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Events In History

7 March 1988

Cyclone Bola, one of the most damaging cyclones to hit New Zealand, struck Hawke’s Bay and Gisborne–East Cape in March 1988

6 April 1919

The Maori (Pioneer) Battalion was one of only three New Zealand Expeditionary Force formations – and the only battalion – to return from the First World War as a complete unit.


Regional rugby

The passion and parochialism of provincial rugby helped give the game a special place in New Zealand’s social and sporting history. Read brief histories, highlights and quirky facts about each of New Zealand's 26 regional rugby teams. Read the full article

Page 14 - Poverty Bay rugby

History and highlights of rugby in the Poverty Bay

Gisborne (previously known as Tūranga) is the only city in the East Coast region. Gisborne was the region’s first Pākehā settlement and has always been by far the largest. In 1831 John Harris set up the first trading station in Tūranga on behalf of a Sydney firm. The founding of the town is attributed to G. E. Read, who settled on the Kaiti (east) side of the river in 1852, but later built stores on the west bank. Over the next 30 years other traders and missionaries also came. Conflict in Poverty Bay in 1865–66 drew the government’s attention to the strategic position of the settlement, and in 1868 the government bought 300 hectares of land for a town site. Rapid development came towards the end of the century on the back of a thriving pastoral hinterland. Two freezing works and many other industries were established. The city celebrated the bicentennial of Cook’s landing with great enthusiasm in 1969.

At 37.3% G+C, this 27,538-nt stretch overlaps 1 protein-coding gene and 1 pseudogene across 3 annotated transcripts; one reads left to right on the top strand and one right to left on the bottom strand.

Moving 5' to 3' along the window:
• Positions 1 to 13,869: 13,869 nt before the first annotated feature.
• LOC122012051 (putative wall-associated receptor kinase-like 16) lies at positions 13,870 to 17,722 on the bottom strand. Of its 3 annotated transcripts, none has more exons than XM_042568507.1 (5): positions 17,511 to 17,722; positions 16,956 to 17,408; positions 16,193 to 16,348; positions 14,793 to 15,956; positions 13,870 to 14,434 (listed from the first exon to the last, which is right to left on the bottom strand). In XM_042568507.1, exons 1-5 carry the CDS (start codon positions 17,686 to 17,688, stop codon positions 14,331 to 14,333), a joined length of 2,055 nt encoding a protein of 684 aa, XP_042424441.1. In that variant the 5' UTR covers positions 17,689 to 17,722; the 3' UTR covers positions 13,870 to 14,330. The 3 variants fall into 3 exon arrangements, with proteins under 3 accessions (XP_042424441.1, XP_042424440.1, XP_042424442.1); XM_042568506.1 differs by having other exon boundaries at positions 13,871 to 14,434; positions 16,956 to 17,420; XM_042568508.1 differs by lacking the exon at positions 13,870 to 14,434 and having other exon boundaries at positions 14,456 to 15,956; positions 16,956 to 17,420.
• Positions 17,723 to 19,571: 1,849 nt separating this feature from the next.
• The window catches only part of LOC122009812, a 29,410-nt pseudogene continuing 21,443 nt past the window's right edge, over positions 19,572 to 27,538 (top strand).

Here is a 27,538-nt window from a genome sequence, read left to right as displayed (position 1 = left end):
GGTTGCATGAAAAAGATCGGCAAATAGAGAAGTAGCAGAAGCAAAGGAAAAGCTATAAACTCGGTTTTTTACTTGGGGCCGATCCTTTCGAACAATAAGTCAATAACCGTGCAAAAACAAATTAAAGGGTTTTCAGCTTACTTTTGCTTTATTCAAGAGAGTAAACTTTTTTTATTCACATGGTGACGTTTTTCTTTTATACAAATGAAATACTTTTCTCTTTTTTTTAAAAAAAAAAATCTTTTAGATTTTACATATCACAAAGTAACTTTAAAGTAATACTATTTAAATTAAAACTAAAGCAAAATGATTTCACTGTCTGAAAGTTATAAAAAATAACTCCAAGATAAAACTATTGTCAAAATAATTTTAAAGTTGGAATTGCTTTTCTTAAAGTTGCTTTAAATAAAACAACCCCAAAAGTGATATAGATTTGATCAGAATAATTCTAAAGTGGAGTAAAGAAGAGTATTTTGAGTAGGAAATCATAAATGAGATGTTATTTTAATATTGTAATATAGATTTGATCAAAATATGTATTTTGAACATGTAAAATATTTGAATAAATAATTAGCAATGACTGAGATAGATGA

Meaning of place name
To early Māori the Gisborne area was known as Tūranganui-a-Kiwa. Kiwa was the captain aboard the Tākitimu canoe, which, like the Horouta, made landfall at the Tūranganui River. Later known as Tūranga but named Gisborne, after the then colonial secretary, and to avoid confusion with Tauranga.